the court turns to the question whether the right was clearly established at the time in
question. In recent cases, four Justices have urged that Sauciers rigid order of
battle be overruled. See Brosseau v. Haugen, 543 U.S. 194, 201 (2004) (Breyer, J.,
joined by Scalia and Ginsburg, JJ., concurring); Bunting v. Mellen, 541 U.S. 1019
(2004) (Stevens, J., respecting the denial of certiorari). In Scott v. Harris, 127 S. Ct.
1769, 1774 n.4 (2007), the majority declined to address the wisdom of Saucier . . .
because the constitutional question with which we are presented is . . . easily decided,
but the concurring Justices again criticized the order-of-battle rule.3 Their criticism
rests in part on the concern that, if the defendant loses the constitutional question but
wins on qualified immunity, the rule may immunize an incorrect constitutional ruling
from review. Id. at 1780 (Breyer, J., concurring). That concern is present in this
case, because the district court has posited a constitutional right that is both
unprecedented in prior cases and so far removed from a plausible interpretation of the
facts that it appears to be an impermissible advisory opinion. We need not resolve the
dilemma, however, because the courts constitutional ruling depended upon an
assumed fact for which there is no support in the record. Accordingly, applying the
Saucier order of battle, we conclude that no constitutional violation has been shown
without considering or approving the constitutional right posited by the district court.
The critical fact assumed by the district court was that correctional officer
Youngs ordered the prisons medical professionals to perform an involuntary
catheterization. Absent this fact, the record viewed most favorably to LeVine shows
that Youngs threatened or warned LeVine that he would be subject to discipline for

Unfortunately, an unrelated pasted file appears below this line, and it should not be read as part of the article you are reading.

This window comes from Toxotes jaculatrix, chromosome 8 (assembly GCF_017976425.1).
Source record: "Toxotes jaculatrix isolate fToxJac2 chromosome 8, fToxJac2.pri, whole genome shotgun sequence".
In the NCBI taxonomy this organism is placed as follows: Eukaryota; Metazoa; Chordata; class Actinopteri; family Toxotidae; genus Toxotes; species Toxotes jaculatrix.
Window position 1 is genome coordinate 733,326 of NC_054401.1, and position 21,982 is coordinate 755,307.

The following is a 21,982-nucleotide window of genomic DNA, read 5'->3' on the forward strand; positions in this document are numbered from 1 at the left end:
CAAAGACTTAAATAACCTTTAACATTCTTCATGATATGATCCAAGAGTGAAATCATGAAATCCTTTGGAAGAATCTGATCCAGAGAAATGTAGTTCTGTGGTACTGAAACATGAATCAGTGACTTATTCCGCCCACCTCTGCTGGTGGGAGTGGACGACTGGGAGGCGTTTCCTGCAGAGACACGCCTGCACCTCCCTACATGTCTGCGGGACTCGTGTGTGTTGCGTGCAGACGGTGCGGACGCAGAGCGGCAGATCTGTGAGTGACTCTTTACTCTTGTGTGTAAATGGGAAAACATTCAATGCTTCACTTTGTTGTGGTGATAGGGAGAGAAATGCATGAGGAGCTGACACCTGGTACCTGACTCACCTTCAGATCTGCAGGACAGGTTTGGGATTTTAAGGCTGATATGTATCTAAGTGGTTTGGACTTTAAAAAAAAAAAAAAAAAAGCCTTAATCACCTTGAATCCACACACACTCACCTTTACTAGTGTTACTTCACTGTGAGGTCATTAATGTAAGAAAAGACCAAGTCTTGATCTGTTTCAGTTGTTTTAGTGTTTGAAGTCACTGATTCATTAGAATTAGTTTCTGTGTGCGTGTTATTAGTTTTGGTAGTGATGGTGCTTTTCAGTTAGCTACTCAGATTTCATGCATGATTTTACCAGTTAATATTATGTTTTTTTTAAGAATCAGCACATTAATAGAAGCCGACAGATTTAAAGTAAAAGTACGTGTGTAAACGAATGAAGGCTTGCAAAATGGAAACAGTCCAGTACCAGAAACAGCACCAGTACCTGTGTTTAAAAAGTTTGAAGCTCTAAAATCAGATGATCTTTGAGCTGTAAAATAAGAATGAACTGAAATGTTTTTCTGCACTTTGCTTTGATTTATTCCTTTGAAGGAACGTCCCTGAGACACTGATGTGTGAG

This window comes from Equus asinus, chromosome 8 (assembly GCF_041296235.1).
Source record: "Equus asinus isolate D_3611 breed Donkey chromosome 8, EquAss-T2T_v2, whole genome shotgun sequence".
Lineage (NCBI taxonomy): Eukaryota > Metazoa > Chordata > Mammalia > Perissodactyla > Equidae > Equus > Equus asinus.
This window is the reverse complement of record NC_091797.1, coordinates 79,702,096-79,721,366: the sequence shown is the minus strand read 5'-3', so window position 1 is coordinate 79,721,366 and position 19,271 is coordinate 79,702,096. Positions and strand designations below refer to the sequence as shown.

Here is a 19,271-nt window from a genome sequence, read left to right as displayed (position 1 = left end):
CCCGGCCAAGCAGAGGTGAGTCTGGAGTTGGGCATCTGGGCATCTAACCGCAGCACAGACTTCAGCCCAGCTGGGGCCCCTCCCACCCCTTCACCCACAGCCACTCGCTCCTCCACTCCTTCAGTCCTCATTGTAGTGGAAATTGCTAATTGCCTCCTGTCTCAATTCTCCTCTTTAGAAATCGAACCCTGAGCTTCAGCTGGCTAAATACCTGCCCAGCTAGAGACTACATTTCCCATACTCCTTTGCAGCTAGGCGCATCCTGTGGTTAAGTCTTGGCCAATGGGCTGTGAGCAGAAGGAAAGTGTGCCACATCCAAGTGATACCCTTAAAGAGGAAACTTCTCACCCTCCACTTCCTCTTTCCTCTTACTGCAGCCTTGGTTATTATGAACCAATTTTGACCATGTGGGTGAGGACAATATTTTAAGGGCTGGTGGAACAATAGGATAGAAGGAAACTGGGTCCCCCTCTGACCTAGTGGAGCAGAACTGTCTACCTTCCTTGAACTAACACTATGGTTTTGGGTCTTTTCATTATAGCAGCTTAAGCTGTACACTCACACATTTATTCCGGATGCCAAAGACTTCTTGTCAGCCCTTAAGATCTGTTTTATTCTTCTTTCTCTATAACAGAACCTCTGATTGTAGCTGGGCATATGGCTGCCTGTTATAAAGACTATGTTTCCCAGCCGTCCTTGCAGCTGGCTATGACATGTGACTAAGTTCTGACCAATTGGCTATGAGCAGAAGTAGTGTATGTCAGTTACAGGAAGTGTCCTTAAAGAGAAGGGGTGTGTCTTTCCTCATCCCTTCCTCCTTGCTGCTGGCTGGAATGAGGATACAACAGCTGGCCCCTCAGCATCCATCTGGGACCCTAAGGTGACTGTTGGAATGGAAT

being unable to produce a urine specimen, which was consistent with III.B.4 of the
Departments drug testing policy. When LeVine could not provide a sample, Youngs
could have returned him to his cell, written up his failure, and left to others the
-8-
ultimate question of discipline. Instead, after learning of his enlarged prostate from
LeVine and the medical staff, Youngs directed correctional officer Dunlap to take
LeVine to the medical unit for catheterization, a procedure LeVine had undergone
twice before when he couldnt urinate. LeVines complaint and deposition
testimony alleged, not that he refused the procedure, but that his consent or
acquiescence was induced by the threat of prison discipline. But even if Youngs
ordered LeVine to go to the medical unit, she had no contact with the medical
professionals after he arrived and no authority to direct those professionals to
undertake the catheterization procedure if they thought it medically inappropriate or
if patient LeVine refused to consent. LeVine did not sue Officer Dunlap and makes
no claim that he ordered the medical professionals to undertake the catheterization, an
action that would have been beyond Dunlaps knowledge and authority. Liability for
damages under 1983 is personal. Doran v. Eckold, 409 F.3d 958, 965 (8th Cir.
2005) (en banc). The district court erred in concluding that Youngs violated LeVines
Fourth Amendment rights because LeVine presented no evidence that Youngs was
personally responsible for any involuntary catheterization that occurred.
The district court concluded that the actions of nurses Roebuck and Greim as
medical staff were objectively reasonable in light of clearly established law because